SPET by SPET: Between a rock (wall) and an exercise space

JACKSON, Wyo. — It’s getting a lot of attention, but a climbing wall at the Jackson/Teton County Recreation Center is only one of the new amenities Jackson/Teton County Parks and Recreation hopes to build.

A $22 million ask on this year’s SPET ballot would build an indoor climbing gym, indoor track, an additional gymnasium, outdoor aquatics “splash pad,” and several other “recreational amenities,” according to SPET ballot language.

Many of these facilities — the climbing gym, the indoor track, splash pad, etc. — don’t currently exist in Jackson. But some of them do. We have fitness facilities. Why do we need more?

According to a 2016 Teton County Community Needs Assessment, fitness is in high demand in Jackson. About 35-40% of the community considers it a “high need,” says Parks & Rec Director Steve Ashworth. But the facilities we currently have only serve about 12-15% of the population. That leaves 30% of a population “who have a high need, but are not being served,” Ashworth says.

There are plenty of reasons for that. Cost is a big one — private fitness facilities are expensive.

Culture is another. Jackson’s fitness-focused ethos might not be as welcoming to someone who’s new to the game. Public facilities are often perceived as more welcoming and comfortable to populations want to incorporate fitness into their lives, but don’t know where to start.

Parks & Rec Director Steve Ashworth at Teton County Library’s SPET Forum. Photo: Buckrail // Sarah Averill

“Picture somebody who goes to the doctor and the doctor says, ‘you really need to get more exercise,'” Ashworth posits. “I’m not going to go to a place that I’m intimidated by.”

According to Parks and Rec, there are about 40 years of data that suggest public fitness facilities are actually good for the private sector. Studies have shown that within five years of Rec Center providing health and fitness facilities, private sector revenues increase by 20%.

“We are the feeder,” Ashworth says. “Nothing measures our success better than someone graduating and moving on from our facility.”

So what about the things that don’t exist? The climbing gym, the indoor track, the splash pad — why are they a public concern?

They’re just too expensive for the private sector, Ashworth says. Jackson has seen two climbing gyms come and go because the cost was too high. It’s why there are so few private pools, Ashworth says. No one wants to pay or them.

“But oftentimes, they’re still a good community service. That’s where the government comes in.”

Ashworth has fielded plenty of questions from climbers asking if the facility is “good enough.” He’s confident it is. Parks and Rec is working with a professional climbing gym manufacturer — the same one that helped build the boulder park at Phil Baux. “It will be a full-service climbing gym like you’d see in another community. It should meet the needs of every skill level, from beginner to advanced.”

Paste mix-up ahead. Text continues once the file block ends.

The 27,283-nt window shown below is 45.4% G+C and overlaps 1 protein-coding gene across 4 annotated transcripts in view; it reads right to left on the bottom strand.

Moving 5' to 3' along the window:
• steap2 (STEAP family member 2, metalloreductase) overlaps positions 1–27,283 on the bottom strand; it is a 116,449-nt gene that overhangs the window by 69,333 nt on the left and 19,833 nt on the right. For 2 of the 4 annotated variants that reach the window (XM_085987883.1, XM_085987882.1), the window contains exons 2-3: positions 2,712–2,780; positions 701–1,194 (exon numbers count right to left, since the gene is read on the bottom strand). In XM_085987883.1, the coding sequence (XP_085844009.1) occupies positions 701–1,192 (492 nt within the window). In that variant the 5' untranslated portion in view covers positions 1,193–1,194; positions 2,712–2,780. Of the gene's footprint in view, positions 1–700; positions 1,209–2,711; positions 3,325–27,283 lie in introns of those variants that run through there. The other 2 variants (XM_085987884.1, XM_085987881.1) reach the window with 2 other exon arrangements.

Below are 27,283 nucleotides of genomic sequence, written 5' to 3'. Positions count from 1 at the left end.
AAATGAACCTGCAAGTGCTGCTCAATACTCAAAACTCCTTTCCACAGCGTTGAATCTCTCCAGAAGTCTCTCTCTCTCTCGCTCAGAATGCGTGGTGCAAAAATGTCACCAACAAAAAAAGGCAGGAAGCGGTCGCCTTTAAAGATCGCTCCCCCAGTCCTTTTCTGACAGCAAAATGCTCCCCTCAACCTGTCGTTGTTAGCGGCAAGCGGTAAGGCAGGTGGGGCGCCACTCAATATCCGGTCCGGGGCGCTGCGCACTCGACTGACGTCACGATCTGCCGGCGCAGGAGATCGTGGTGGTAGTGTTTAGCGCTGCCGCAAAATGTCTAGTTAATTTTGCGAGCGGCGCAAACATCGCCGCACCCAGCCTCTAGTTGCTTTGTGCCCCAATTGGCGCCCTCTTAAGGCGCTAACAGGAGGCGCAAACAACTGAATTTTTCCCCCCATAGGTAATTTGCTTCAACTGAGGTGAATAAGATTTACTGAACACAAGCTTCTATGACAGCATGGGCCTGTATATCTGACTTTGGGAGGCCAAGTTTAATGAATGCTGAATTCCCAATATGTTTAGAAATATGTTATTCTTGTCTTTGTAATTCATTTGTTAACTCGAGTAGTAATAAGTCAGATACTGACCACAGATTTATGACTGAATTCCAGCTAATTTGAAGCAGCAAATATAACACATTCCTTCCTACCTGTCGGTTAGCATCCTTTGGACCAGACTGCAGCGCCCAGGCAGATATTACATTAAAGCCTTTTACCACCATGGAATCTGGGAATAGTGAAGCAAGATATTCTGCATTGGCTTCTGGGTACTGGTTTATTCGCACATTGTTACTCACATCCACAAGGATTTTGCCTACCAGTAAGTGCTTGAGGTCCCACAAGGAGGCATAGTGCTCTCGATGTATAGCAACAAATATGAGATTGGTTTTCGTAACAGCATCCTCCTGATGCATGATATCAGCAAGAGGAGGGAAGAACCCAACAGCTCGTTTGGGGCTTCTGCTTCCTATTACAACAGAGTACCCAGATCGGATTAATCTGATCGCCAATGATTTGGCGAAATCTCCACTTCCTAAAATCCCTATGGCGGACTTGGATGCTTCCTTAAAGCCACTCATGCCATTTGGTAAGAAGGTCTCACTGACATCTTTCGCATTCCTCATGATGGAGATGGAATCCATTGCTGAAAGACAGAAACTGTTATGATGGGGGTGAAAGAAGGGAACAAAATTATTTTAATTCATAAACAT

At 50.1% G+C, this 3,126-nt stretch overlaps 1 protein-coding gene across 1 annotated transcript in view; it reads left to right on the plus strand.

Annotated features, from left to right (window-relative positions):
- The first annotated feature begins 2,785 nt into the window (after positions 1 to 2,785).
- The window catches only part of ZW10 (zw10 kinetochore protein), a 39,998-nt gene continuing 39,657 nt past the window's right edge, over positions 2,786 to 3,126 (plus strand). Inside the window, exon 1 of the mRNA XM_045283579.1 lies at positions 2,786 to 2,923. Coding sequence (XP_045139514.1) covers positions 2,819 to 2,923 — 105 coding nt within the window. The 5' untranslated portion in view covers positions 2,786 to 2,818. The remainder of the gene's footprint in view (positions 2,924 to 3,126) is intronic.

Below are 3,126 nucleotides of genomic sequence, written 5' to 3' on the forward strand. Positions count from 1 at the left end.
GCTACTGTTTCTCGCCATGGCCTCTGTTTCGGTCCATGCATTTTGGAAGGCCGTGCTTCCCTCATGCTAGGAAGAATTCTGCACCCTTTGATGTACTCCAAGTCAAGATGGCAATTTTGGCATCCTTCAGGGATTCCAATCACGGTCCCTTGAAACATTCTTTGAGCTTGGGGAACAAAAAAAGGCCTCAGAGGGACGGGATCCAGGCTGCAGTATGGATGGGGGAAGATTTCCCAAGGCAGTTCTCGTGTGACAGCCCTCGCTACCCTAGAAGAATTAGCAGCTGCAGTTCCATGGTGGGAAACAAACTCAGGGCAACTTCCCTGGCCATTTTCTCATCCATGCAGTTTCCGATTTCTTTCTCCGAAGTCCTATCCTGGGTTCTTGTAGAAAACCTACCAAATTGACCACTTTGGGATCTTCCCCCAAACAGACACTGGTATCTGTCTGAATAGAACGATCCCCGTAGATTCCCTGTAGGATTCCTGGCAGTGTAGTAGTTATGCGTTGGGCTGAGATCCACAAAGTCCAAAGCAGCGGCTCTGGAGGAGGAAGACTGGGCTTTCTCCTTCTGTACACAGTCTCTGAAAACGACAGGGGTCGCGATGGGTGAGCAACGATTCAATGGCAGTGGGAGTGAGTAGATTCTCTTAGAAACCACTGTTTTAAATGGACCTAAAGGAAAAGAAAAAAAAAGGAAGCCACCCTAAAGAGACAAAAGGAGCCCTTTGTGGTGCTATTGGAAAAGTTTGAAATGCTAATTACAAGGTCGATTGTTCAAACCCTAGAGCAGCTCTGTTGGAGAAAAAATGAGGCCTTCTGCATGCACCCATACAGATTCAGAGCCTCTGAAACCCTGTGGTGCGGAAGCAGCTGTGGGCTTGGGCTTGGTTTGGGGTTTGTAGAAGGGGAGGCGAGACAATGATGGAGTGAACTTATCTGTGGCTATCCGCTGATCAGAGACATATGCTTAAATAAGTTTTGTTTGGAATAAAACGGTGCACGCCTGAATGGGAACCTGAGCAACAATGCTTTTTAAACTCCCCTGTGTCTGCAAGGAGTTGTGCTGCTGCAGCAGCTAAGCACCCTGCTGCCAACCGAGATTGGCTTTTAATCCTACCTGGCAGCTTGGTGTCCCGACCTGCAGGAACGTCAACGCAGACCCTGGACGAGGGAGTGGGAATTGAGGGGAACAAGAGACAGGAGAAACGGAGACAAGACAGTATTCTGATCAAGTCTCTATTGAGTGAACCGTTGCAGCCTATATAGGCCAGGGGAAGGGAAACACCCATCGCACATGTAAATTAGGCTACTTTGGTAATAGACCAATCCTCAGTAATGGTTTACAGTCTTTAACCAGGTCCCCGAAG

The other stuff? 

The ballot language on Proposition 9 includes some surrounding infrastructure construction, too: King Street extension, stormwater management systems, site parking. The simple answer, Ashworth says, is that it makes more sense to do it all at once. The stormwater treatment system is part of the Cache Tube, which is already on the ballot for $2 million. But part of it will run under the Parks & Rec parking lot, so it “made sense to include it in our project for efficiency,” Ashworth says.

Of the $22 million, about $2.5 million will be spent on surrounding infrastructure. The rest will be devoted to expanding and renovating the Rec Center.

“It’s all related to the success of this,” Ashworth says. “If I’m going to redo my parking lot, I want to make sure all the roads are in place. I don’t want to do it twice.”

Why SPET? 

The million-dollar — or 22 million-dollar — question. Why is this project appropriate for SPET?

This type of project is exactly what SPET is for, Ashworth says: larger capital improvements in communities.

The Rec Center is also “heavily impacted by our visitors.” It makes sense, then, that they should help pay for its improvements.

Visitors make up about 45% of Rec Center users. They pay for about 60% of the tax. “This tax really puts the responsibility on visitors to pay for that opportunity,” Ashworth says.

Ashworth also claims the new amenities will lower the Rec Center’s overall tax burden in the long run. They will require more staff, he says, but will also capture more revenue. “The fees and rental rates to use these facilities not only pay for themselves, but actually help lower the subsidy we’re currently paying on the aquatics facility.” And that’s according to two independent consultant groups, he promises.

 

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